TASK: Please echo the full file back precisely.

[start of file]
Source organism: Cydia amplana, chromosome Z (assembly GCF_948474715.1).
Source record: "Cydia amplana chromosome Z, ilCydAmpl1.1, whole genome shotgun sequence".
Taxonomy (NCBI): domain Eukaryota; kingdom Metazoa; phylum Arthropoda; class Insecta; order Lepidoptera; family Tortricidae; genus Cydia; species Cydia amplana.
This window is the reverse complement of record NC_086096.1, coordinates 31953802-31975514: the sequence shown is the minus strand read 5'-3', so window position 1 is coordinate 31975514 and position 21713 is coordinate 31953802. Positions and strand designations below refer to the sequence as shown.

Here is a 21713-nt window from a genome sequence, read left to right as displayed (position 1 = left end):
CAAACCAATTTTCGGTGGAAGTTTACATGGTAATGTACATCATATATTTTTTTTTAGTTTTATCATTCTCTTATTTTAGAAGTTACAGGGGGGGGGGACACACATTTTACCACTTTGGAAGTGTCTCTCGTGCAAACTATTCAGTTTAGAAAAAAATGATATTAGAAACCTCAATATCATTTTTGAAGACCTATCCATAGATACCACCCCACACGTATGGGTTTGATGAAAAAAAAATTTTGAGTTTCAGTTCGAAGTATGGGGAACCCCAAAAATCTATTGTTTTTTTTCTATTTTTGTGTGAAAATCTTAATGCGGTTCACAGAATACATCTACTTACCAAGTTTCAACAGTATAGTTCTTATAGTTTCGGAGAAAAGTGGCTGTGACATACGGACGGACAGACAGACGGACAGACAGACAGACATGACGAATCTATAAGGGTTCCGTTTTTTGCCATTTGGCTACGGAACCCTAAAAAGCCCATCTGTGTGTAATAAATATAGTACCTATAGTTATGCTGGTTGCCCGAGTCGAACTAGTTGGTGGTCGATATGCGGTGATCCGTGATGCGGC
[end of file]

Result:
Source organism: Cydia amplana, chromosome Z (assembly GCF_948474715.1).
Source record: "Cydia amplana chromosome Z, ilCydAmpl1.1, whole genome shotgun sequence".
Taxonomy (NCBI): domain Eukaryota; kingdom Metazoa; phylum Arthropoda; class Insecta; order Lepidoptera; family Tortricidae; genus Cydia; species Cydia amplana.
This window is the reverse complement of record NC_086096.1, coordinates 31953802-31975514: the sequence shown is the minus strand read 5'-3', so window position 1 is coordinate 31975514 and position 21713 is coordinate 31953802. Positions and strand designations below refer to the sequence as shown.

Here is a 21713-nt window from a genome sequence, read left to right as displayed (position 1 = left end):
CAAACCAATTTTCGGTGGAAGTTTACATGGTAATGTACATCATATATTTTTTTTTAGTTTTATCATTCTCTTATTTTAGAAGTTACAGGGGGGGGGGACACACATTTTACCACTTTGGAAGTGTCTCTCGTGCAAACTATTCAGTTTAGAAAAAAATGATATTAGAAACCTCAATATCATTTTTGAAGACCTATCCATAGATACCACCCCACACGTATGGGTTTGATGAAAAAAAAATTTTGAGTTTCAGTTCGAAGTATGGGGAACCCCAAAAATCTATTGTTTTTTTTCTATTTTTGTGTGAAAATCTTAATGCGGTTCACAGAATACATCTACTTACCAAGTTTCAACAGTATAGTTCTTATAGTTTCGGAGAAAAGTGGCTGTGACATACGGACGGACAGACAGACGGACAGACAGACAGACATGACGAATCTATAAGGGTTCCGTTTTTTGCCATTTGGCTACGGAACCCTAAAAAGCCCATCTGTGTGTAATAAATATAGTACCTATAGTTATGCTGGTTGCCCGAGTCGAACTAGTTGGTGGTCGATATGCGGTGATCCGTGATGCGGC